He added, “I am praying that God will guide the messengers to the Florida Baptist State Convention to select His desired appointment process for a Great Commission Resurgence Task Force to study how we can fulfill the Great Commission even more effectively in the state of Florida, the U.S. and the world.”

He declined to comment further.

Baker’s possible motion—or amendment to Uth’s motion—was first reported by the Witness on its website on Nov. 2 and in the Nov. 5 print edition.

Empowering the Committee on Nominations to appoint the task force, Baker said previously, may be better because of its “grassroots representation from every association across the state, along with President Cross and the other state officers who serve on the committee.”

Baker also said, “I agree with President Cross that there is a growing urgency at the grassroots level to reach the lost of the world and a GCR task force could discover Great Commission efforts that we need to sustain, stop and start.”

Baker, who commended Florida Baptists for leading the SBC with the most baptisms in 2008 showing an “ever growing Spirit-led obsession to reach more for Jesus,” also said the Committee on Nominations is a “broad representation of Florida Baptists in terms of race, ethnicity, gender, church style, evangelistic effectiveness, [and] cooperative giving.”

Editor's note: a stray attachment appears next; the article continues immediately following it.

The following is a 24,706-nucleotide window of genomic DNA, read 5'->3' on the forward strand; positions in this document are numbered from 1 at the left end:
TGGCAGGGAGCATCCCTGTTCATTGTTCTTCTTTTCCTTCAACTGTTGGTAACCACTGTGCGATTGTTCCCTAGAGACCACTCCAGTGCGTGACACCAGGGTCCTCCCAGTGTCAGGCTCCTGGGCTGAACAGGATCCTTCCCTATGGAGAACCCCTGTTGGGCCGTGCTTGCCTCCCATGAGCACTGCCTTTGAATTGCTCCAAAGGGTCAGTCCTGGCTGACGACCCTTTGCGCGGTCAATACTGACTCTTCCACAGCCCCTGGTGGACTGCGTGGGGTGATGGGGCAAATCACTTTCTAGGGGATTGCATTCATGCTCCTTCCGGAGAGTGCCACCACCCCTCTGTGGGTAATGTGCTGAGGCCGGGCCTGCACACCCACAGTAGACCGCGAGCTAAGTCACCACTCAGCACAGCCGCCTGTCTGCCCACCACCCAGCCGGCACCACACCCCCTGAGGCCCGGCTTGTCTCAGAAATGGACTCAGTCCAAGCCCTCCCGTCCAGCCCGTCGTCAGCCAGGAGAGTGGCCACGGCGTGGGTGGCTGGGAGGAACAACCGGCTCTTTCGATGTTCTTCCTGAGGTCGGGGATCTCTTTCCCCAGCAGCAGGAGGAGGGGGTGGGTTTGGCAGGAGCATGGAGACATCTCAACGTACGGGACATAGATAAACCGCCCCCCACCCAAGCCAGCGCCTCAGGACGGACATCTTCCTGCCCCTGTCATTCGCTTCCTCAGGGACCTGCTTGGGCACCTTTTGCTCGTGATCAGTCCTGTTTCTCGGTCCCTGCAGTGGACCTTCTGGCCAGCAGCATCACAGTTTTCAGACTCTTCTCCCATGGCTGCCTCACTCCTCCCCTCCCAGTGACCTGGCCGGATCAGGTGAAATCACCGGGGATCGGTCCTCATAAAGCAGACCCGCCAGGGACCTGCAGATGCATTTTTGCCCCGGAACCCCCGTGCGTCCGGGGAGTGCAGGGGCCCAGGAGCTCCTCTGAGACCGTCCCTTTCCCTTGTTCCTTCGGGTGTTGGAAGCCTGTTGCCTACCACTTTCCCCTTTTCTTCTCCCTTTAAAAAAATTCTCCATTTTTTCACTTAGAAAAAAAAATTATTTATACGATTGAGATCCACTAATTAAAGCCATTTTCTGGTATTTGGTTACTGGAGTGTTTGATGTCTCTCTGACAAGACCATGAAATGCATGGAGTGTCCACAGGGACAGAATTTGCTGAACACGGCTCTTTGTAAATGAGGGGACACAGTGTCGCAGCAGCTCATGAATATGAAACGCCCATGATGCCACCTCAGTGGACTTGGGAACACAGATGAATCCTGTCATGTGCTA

Uth told the Witness he does not believe the alternative method of selecting the task force is necessary because Cross “has already sought the counsel of many in putting together a list of possible GCR committee members.”

Among those consulted, Uth said, is John Sullivan, executive director-treasurer of the Florida Baptist Convention.

Asked by the Witness on Nov. 6 if he would like to comment on the competing possible GCR motions, Sullivan declined to comment. He had previously declined to comment on the Uth/Cross motion.

Uth said, “All of us want the same thing: a task force of missionally minded Florida Baptists that represent ALL segments of age, gender, ethnicity, geographic region and size of church who share the desire to see the FBSC be more effective and efficient in the years ahead. I am persuaded the men and women our president will appoint are these kind of people.”

Speaking to the broader purpose of a Florida GCR task force, Uth said he hopes “Florida Baptists will lead the way nationally by offering some recommendations that will be responsive to what is happening both on the national level and in our local churches.”

Uth expressed a “great deal of respect” for Sullivan, adding, “There is no state convention more poised to respond to the changes that take place on a national level and I believe this task force will be able to make recommendations that make us more effective and more efficient in the days ahead.”